Chesley "Sully" Sullenberger, a real American hero for saving 155 people after his Airbus A320 crash landed on the Hudson River in 2009, drove a stake into the heart of the shameful argument ill-trained foreign pilots are to blame for the two fatal crashes of Boeing 737 MAX 8 jetliners in 2018 and 2019.

Now a speaker for airline safety, Sullenberger spent time in a simulator replicating events that led to the crash of an Indonesian Lion Air Boeing 737 MAX 8 on Oct. 29, 2018, and a similar plane belonging to Ethiopian Airlines that crashed March 10. Everyone on board both planes -- 346 people, including passengers and crew -- were killed.

Some executives in The Boeing Company, maker of the planes that remain grounded, and their allies have blamed the alleged inexperience or ill-training of foreign pilots in both planes as the cause for the crashes. This, despite near complete agreement the disasters were caused by Boeing’s faulty automated flight control system called MCAS (Maneuvering Characteristics Augmentation System).

After the simulator flights, Sullenberger said he can now see how crews of both ill-fated aircraft would have struggled.

"I recently experienced all these warnings in a 737 MAX flight simulator during recreations of the accident flights," said Sullenberger to the House Transportation Committee during a hearing on the Boeing 737 MAX 8 on Wednesday.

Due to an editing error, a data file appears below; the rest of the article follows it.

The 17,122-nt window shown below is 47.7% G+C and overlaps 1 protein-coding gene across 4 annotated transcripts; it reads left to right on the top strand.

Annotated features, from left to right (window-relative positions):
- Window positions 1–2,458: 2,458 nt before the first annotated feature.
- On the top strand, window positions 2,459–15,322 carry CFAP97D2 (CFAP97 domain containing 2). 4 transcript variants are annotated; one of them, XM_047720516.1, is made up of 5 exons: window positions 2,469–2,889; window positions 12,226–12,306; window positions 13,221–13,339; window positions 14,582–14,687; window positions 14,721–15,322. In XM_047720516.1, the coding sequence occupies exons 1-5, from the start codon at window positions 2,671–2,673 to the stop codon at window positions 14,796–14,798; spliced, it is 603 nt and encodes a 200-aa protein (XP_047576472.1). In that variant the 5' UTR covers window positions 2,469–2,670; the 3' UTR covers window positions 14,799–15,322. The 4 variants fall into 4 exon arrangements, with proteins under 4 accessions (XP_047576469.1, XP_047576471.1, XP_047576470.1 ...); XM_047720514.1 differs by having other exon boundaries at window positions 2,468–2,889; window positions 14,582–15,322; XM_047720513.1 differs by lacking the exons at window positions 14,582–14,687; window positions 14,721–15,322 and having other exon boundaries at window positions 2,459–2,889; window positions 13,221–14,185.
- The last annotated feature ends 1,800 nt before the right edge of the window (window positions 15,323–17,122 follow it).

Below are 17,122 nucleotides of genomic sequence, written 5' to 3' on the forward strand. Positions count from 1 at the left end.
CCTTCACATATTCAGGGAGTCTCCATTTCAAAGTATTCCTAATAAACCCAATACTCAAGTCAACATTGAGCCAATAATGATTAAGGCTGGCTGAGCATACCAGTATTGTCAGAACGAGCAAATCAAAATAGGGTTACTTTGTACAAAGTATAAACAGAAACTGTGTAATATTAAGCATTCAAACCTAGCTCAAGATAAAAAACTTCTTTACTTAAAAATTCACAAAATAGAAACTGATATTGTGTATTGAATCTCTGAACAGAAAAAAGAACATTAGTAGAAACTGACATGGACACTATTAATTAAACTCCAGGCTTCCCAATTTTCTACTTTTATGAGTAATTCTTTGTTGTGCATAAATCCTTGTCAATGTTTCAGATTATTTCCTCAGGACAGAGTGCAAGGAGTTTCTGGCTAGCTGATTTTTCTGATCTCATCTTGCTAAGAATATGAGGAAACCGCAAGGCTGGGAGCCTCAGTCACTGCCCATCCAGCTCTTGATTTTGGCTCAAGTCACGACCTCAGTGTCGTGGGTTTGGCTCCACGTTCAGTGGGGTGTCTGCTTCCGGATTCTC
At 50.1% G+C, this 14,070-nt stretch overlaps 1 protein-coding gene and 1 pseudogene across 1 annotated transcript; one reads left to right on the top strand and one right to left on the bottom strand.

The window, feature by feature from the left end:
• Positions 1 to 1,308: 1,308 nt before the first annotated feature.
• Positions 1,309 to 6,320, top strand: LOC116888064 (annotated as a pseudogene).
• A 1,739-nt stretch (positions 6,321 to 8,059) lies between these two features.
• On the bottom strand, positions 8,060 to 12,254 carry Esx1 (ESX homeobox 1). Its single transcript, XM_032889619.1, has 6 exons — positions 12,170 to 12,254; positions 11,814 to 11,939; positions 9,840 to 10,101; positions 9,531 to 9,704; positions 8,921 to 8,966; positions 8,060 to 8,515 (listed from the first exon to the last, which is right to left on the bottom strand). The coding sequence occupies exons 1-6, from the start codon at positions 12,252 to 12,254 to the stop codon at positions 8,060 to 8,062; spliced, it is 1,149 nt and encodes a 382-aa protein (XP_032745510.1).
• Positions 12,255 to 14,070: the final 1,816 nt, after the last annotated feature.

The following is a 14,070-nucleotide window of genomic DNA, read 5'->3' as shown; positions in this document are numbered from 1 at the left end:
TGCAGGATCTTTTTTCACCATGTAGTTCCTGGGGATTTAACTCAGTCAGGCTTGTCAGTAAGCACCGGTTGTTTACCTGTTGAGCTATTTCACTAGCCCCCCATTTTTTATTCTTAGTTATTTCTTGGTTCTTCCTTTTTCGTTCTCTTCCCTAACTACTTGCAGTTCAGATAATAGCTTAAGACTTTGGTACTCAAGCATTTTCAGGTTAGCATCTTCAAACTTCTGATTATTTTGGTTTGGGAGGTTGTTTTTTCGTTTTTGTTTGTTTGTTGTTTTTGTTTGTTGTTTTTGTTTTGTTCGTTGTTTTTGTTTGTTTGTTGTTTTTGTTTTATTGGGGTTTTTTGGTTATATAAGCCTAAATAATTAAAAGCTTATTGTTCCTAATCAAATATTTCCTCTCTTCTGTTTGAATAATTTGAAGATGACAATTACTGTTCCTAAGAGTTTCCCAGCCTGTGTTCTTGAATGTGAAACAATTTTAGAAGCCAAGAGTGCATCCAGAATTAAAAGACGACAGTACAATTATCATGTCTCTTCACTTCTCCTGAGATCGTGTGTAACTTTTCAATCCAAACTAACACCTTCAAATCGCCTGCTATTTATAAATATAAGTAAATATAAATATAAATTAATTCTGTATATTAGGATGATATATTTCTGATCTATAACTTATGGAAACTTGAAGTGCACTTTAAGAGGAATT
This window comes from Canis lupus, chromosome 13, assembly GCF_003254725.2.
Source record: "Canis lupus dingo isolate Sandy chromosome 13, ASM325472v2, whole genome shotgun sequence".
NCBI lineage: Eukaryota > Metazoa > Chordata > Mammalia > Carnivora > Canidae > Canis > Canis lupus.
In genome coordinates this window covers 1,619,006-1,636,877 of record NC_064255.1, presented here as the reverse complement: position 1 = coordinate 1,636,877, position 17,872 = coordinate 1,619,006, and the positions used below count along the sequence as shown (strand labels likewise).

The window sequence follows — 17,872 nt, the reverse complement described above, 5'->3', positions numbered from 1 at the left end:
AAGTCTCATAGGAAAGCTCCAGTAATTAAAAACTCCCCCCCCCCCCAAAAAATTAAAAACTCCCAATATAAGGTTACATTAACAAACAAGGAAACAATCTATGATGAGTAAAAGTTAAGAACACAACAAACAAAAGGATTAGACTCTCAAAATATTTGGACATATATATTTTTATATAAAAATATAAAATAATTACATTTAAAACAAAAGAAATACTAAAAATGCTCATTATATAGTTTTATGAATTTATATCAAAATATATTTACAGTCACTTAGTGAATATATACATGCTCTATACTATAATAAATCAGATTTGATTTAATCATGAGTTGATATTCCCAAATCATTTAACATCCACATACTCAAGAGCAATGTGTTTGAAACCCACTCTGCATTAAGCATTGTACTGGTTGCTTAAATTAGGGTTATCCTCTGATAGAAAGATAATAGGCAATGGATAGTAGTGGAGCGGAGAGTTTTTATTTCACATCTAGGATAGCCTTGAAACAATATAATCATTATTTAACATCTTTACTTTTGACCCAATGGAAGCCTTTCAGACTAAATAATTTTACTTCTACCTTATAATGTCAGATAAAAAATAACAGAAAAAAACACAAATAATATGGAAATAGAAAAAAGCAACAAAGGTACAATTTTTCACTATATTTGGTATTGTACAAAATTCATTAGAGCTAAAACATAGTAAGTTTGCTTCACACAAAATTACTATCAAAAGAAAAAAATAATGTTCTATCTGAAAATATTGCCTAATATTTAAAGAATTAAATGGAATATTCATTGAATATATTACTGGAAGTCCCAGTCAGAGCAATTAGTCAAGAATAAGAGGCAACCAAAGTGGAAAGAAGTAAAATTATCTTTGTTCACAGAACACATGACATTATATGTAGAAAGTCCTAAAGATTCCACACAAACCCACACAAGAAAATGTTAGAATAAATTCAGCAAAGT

"Even knowing what was going to happen, I could see how crews could have run out of time before they could have solved the problems. Prior to these accidents, I think it is unlikely that any U.S. airline pilots were confronted with this scenario in simulator training," said Sullenberger whose "Miracle on the Hudson" landing has passed into American folklore.

Sullenberger told the congressional subcommittee MCAS on the 737 MAX "was fatally flawed and should never have been approved."

Sullenberger Retired airline Captain Chesley "Sully" Sullenberger, testifies during a House Transportation and Infrastructure Committee hearing on June 19, 2019 in Washington, DC. The committee heard testimony from officials in the airline industry regarding the status of the grounded Boeing 737 MAX. Photo: Mark Wilson/Getty Image

"We must make sure that everyone who occupies a pilot seat is fully armed with the information, knowledge, training, skill and judgment to be able to be the absolute master of the aircraft and all its component systems and of the situations simultaneously and continuously throughout the flight," he said.

Pilots also need physical, firsthand experience to be prepared for emergencies, he said.

"Reading about it on an iPad is not even close to sufficient.”